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Change through trade? But with oomph!





„Germany must act - but more confidently!“
Christian Böllhoff, CEO Prognos

The Communist Party in China meets for the 20th time, shortly after, Chancellor Olaf Scholz travels to Beijing for his inaugural visit. What a fitting opportunity to shake up German foreign trade policy. An appeal by Christian Böllhoff.

Not looking at each other, but looking in the same direction, Antoine de Saint-Exupéry describes the secret of a good relationship. What makes togetherness? You want to feel secure, live the same values, build a common future. There are always risks: False promises, differing motives, deception, separation. Germany is currently experiencing such a relationship crisis. The Russian war of aggression on Ukraine has suddenly worsened external and security relations in Europe and globally, and the growing conflict between the US and China is creating additional pressure. Because in many ways personal relationships do not differ that much from commercial ones: If you bet on the wrong partner, you end up sitting alone – or as we will soon be, in the cold.  So keep your eyes open when choosing a partner.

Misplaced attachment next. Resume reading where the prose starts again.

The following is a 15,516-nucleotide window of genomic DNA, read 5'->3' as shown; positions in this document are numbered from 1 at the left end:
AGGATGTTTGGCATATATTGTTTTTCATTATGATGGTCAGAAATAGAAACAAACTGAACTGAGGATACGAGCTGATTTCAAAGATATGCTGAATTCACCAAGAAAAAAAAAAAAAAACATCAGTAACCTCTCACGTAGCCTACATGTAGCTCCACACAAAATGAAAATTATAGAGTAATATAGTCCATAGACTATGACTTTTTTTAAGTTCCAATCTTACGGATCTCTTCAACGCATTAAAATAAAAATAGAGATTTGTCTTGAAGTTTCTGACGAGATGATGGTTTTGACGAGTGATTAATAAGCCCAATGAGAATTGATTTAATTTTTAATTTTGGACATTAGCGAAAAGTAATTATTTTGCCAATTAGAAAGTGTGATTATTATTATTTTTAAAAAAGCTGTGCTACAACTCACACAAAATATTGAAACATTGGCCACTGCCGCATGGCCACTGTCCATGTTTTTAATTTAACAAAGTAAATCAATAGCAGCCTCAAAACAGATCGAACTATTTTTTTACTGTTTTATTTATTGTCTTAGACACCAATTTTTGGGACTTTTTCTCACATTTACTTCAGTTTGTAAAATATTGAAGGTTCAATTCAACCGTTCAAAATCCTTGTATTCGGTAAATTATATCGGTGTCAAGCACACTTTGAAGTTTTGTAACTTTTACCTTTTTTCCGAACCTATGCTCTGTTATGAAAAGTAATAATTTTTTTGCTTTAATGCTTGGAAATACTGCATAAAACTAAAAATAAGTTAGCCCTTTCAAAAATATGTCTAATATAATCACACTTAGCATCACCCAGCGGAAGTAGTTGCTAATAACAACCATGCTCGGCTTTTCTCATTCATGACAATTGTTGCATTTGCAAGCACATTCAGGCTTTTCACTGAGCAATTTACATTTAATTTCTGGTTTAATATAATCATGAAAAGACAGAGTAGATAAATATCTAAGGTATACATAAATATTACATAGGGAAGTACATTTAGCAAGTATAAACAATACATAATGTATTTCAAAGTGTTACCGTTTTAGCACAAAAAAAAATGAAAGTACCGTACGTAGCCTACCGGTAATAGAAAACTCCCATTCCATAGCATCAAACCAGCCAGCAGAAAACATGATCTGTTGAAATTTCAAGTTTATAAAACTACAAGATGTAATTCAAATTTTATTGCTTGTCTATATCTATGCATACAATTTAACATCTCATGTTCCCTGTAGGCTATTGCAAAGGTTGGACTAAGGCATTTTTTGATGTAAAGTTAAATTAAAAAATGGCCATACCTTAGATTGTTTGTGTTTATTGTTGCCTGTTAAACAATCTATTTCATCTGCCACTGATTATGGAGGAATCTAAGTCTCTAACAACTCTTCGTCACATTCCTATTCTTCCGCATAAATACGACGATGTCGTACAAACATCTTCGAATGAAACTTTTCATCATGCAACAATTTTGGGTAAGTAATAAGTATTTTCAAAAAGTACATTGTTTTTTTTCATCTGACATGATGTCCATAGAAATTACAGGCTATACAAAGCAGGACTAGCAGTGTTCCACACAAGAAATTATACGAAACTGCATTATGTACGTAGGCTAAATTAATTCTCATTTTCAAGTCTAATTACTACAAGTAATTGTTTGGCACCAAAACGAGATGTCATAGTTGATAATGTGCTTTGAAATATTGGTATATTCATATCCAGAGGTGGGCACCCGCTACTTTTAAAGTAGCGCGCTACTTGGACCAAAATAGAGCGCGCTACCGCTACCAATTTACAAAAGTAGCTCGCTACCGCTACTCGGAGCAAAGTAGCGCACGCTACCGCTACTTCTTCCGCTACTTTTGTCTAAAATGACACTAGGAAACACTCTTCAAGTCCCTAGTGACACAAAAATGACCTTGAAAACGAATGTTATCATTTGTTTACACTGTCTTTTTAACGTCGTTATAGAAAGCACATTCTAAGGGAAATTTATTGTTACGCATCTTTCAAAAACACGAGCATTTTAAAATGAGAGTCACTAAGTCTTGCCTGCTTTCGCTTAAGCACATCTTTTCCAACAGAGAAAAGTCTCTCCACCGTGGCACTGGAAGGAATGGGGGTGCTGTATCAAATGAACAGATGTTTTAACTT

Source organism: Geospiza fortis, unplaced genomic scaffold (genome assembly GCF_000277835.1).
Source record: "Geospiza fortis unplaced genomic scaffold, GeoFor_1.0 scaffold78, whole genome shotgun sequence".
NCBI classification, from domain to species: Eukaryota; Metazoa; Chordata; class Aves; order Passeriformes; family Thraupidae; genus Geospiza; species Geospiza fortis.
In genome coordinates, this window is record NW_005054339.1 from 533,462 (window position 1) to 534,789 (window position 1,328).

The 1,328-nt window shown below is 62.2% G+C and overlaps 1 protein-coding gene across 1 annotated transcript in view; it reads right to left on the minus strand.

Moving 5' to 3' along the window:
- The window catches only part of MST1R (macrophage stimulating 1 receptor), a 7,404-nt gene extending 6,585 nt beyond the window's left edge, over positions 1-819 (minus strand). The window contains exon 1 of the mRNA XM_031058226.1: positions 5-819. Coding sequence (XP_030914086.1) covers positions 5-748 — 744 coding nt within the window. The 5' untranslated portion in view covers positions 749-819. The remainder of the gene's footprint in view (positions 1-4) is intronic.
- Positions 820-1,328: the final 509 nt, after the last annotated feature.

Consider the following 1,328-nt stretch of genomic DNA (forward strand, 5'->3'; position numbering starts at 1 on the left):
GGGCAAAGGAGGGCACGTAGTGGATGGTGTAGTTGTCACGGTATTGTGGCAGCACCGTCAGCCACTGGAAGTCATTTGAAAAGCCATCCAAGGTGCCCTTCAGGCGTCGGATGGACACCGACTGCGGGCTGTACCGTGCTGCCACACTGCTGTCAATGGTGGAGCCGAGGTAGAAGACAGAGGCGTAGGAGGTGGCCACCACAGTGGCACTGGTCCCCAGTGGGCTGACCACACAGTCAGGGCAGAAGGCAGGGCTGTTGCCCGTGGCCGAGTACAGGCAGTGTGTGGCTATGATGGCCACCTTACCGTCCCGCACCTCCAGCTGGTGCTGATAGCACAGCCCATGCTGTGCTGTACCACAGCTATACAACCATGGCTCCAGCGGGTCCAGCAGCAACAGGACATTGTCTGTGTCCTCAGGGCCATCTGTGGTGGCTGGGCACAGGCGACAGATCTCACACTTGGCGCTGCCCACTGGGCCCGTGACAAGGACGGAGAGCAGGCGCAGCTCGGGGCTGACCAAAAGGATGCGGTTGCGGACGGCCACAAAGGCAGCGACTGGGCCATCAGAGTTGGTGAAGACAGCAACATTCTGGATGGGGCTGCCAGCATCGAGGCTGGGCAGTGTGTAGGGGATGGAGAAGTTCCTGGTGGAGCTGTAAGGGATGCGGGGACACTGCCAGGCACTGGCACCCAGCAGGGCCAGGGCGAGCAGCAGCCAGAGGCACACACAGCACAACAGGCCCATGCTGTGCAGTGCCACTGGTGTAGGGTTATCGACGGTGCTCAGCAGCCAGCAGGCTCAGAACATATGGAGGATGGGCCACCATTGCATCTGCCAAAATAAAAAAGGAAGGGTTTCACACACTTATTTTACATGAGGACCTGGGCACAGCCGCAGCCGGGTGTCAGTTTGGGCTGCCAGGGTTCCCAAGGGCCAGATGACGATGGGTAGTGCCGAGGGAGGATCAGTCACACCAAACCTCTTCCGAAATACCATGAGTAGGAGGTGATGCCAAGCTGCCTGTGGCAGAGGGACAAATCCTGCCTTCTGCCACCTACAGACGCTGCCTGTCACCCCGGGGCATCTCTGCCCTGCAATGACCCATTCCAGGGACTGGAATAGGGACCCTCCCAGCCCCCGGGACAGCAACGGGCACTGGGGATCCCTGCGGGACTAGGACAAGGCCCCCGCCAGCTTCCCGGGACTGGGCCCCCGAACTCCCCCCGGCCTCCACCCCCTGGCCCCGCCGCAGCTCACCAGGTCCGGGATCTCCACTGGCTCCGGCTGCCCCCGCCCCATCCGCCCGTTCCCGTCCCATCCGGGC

Should we fundamentally question our relationship capacities? Does Germany’s business model still have a chance in a rule-based and globalised world with largely open markets? I say: Yes! Now, more than ever, Germany must reflect on its own strengths and shape trade relations with confidence. This means differentiating wisely, but also seeing risks, as well as opportunities. But in my view, it is not enough for Germany to identify its own weaknesses and risks, particularly with regard to China. The intensive networking of both economies clearly means that both trading partners have a lot to lose, but also to gain.

In the last decade globalisation has already slowed down significantly

The war in Ukraine and the rivalry between the US and China now threaten the collapse of international value chains. This affects all the major players: The US, the EU and, in particular, Germany and China. Will future geopolitics only be influenced by security policy aspects or is there still room for trade policy arguments?